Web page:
Sunday, January 27, 2008

Jana Richman's "The Last Cowgirl"

Jana Richman is the author of the memoir Riding in the Shadows of Saints: A Woman's Story of Motorcycling the Mormon Trail and her first novel, The Last Cowgirl.

She applied the "Page 99 Test" to the debut novel and reported the following:
The quality of the whole will be revealed ... In a novel, I would have to say the quality of the whole largely depends on three elements: intriguing characters, a compelling story, and good writing. Does page 99 of The Last Cowgirl give a representative sample of each?

On page 99, Dickie Sinfield, the main character and narrator of the story, returns to the newsroom at The Beehive Banner, a Mormon church-owned daily where she is a journalist, after hearing about her brother’s death from an accident at the U.S. Army’s nerve gas incinerator located in Utah’s west desert — also the location of the small ranch where Dickie grew up. We find out a little bit about her in the opening paragraph as she walks through the unusually quiet newsroom into her editor’s office:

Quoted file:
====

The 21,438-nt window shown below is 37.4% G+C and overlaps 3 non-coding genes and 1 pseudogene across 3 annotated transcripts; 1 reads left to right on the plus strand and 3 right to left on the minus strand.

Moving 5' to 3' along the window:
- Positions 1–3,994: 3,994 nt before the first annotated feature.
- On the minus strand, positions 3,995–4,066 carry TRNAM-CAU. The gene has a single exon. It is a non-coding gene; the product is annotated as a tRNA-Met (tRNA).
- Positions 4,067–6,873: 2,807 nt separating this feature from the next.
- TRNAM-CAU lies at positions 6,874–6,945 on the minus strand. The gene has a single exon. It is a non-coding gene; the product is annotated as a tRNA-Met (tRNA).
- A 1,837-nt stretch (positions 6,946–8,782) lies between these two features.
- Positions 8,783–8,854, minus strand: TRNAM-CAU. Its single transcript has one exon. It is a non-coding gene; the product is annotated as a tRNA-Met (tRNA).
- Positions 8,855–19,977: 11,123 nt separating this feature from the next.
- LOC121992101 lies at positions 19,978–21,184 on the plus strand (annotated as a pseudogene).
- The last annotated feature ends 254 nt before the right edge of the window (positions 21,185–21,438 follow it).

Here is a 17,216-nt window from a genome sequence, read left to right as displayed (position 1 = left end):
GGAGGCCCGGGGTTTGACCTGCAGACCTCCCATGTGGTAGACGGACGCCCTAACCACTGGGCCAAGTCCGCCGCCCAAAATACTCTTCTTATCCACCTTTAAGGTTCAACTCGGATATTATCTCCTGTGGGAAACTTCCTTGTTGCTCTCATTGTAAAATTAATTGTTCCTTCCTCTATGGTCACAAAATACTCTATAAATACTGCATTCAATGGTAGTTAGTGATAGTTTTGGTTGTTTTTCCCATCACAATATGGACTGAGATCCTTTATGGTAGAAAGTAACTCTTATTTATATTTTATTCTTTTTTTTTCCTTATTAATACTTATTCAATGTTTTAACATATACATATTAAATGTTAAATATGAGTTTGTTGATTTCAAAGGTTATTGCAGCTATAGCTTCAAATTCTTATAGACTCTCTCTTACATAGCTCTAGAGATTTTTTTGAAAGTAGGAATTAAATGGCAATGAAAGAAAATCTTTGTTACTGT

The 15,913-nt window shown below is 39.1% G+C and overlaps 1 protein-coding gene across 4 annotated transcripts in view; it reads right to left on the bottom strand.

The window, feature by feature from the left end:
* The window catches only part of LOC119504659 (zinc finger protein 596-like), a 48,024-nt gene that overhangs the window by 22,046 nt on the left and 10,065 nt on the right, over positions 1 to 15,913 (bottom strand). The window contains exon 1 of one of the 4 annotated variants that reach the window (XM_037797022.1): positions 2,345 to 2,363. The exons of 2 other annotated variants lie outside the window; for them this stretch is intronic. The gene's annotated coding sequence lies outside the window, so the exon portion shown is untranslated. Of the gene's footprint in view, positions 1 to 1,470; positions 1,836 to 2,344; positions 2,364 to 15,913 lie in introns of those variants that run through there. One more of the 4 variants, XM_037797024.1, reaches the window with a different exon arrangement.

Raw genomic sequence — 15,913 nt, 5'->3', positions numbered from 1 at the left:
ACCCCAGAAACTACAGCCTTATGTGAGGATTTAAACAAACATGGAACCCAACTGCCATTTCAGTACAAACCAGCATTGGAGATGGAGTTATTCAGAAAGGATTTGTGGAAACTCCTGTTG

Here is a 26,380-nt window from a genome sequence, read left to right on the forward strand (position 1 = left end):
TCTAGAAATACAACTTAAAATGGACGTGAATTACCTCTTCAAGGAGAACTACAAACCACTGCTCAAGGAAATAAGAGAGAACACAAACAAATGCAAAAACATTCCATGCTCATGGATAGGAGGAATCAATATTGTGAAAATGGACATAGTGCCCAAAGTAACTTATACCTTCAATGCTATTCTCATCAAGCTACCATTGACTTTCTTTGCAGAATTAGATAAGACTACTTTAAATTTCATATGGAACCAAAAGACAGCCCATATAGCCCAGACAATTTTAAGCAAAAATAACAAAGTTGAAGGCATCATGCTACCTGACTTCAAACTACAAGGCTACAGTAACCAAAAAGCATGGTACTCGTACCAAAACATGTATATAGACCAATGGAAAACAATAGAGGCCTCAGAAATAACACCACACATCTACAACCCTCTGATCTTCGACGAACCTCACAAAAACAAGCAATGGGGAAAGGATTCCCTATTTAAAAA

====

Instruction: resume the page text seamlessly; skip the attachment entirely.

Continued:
Charlie and I had been hired at the paper within weeks of each other twenty-five years ago and had gravitated toward each other as outcasts tend to do. I was the most radical apostate the church had ever hired ... and Charlie was one of about ten African-American Mormons in the entire state at the time...

Although Charlie has given her time off, Dickie is intent on finding out exactly what happened at the incinerator the day her brother, Heber, died. She knows from past experience that the Army will not offer up information without a fight, and she’s hoping Charlie will help her wage that fight. As is her style, Dickie hides her pain behind sarcasm and a tough exterior:

“What the hell’s wrong with everybody out there?” I ask. “I can’t be the first person to have a death in the family.”

“No, but I’m pretty sure you’re the first to have one killed by nerve gas.”

“That doesn’t make me toxic — although growing up in Ganoa County might.”

From page 99, we do get a glimpse of Dickie’s character, but we get an awfully narrow view of the story itself. Although the relationship between the U.S Army and the west desert ranchers is an integral part of the story, it is not a good representation of the whole, which is about love, loss, passion, regret, and our relationship to the geography around us. As for the “good writing” criteria, I’ll leave that up to the readers.
Read an excerpt from The Last Cowgirl and learn more about the novel from the publisher's website.

--Marshal Zeringue